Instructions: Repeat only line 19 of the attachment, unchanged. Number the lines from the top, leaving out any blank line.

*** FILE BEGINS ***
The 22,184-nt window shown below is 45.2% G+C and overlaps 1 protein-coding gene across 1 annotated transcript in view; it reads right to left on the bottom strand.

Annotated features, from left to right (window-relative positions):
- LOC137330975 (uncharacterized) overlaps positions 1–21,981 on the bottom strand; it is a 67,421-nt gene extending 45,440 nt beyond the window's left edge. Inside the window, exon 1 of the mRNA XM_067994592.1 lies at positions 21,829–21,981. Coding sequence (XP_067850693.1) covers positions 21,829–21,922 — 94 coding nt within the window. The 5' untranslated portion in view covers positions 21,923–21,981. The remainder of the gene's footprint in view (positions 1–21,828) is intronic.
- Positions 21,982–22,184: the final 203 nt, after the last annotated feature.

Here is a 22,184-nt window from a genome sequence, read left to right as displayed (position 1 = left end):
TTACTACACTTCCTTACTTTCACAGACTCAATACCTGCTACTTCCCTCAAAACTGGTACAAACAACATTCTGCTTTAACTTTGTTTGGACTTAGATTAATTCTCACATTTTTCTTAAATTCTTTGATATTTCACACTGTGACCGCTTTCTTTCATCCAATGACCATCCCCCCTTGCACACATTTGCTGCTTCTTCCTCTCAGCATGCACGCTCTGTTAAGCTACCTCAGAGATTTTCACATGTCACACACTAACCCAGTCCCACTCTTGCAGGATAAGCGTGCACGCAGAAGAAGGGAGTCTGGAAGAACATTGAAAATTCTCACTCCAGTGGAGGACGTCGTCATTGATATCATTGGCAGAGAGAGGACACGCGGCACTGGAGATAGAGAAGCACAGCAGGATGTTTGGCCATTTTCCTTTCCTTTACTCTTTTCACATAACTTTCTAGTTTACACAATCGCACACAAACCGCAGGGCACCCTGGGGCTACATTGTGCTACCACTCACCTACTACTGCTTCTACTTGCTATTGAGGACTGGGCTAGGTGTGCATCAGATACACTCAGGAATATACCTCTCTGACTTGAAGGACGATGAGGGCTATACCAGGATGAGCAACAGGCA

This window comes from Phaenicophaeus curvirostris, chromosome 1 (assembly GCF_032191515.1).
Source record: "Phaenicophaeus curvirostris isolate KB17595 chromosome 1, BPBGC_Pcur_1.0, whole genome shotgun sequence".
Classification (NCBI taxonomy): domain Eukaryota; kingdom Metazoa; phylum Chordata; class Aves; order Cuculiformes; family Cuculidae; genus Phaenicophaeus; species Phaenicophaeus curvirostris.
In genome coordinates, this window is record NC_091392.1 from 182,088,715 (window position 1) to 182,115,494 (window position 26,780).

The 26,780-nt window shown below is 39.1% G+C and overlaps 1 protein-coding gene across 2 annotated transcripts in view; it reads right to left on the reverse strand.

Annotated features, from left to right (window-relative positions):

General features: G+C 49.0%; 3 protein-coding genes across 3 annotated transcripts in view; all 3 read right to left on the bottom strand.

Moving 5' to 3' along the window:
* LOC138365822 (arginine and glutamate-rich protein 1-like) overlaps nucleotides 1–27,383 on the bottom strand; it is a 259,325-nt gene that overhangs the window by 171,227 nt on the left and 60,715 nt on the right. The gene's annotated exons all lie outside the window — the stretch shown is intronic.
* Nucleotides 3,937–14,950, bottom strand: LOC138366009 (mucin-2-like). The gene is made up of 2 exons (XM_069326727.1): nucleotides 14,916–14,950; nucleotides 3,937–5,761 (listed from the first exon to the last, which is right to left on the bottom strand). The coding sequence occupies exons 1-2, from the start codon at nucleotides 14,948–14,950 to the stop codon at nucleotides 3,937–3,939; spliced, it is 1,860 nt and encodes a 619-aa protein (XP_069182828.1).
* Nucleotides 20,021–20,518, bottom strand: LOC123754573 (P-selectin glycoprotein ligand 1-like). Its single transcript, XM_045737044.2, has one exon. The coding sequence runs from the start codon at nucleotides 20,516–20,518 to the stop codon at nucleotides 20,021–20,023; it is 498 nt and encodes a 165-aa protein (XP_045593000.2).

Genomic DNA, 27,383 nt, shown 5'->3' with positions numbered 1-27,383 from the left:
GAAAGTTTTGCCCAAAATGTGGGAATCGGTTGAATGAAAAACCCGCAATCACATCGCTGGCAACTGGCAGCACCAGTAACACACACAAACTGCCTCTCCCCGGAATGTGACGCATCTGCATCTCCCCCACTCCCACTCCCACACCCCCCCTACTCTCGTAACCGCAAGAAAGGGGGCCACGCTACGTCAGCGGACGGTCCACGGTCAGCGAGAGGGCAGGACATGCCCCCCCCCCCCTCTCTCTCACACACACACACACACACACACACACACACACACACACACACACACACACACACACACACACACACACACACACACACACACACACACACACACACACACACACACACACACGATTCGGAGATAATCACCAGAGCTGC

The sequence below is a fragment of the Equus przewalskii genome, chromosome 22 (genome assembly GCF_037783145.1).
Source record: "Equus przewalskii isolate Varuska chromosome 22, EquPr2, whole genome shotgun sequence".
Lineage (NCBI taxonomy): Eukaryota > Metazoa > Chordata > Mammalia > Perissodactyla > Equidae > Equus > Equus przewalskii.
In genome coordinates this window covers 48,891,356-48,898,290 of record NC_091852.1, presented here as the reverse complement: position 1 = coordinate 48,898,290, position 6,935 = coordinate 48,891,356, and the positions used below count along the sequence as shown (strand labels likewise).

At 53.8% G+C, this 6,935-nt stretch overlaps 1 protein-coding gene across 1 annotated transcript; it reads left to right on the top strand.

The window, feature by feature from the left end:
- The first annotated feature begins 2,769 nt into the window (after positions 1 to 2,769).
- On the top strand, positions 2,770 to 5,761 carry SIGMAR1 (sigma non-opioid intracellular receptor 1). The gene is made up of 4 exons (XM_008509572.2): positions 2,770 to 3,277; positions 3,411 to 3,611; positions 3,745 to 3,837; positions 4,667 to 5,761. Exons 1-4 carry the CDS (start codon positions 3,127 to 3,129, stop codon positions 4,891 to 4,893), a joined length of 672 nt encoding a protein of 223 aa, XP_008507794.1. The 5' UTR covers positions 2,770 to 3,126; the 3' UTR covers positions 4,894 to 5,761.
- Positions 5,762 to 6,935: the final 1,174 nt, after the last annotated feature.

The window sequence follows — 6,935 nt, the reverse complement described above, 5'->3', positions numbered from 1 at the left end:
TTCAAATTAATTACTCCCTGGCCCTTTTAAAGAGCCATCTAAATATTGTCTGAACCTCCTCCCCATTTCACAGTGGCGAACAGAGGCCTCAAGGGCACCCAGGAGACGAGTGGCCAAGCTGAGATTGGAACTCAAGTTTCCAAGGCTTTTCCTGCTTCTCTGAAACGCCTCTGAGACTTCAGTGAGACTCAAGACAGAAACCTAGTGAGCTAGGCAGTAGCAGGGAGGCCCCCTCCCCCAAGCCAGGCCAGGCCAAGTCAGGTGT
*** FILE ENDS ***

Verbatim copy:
GAAAGTTTTGCCCAAAATGTGGGAATCGGTTGAATGAAAAACCCGCAATCACATCGCTGGCAACTGGCAGCACCAGTAACACACACAAACTGCCTCTCCCCGGAATGTGACGCATCTGCATCTCCCCCACTCCCACTCCCACACCCCCCCTACTCTCGTAACCGCAAGAAAGGGGGCCACGCTACGTCAGCGGACGGTCCACGGTCAGCGAGAGGGCAGGACATGCCCCCCCCCCCCTCTCTCTCACACACACACACACACACACACACACACACACACACACACACACACACACACACACACACACACACACACACACACACACACACACACACACACACACACACACACACACACGATTCGGAGATAATCACCAGAGCTGC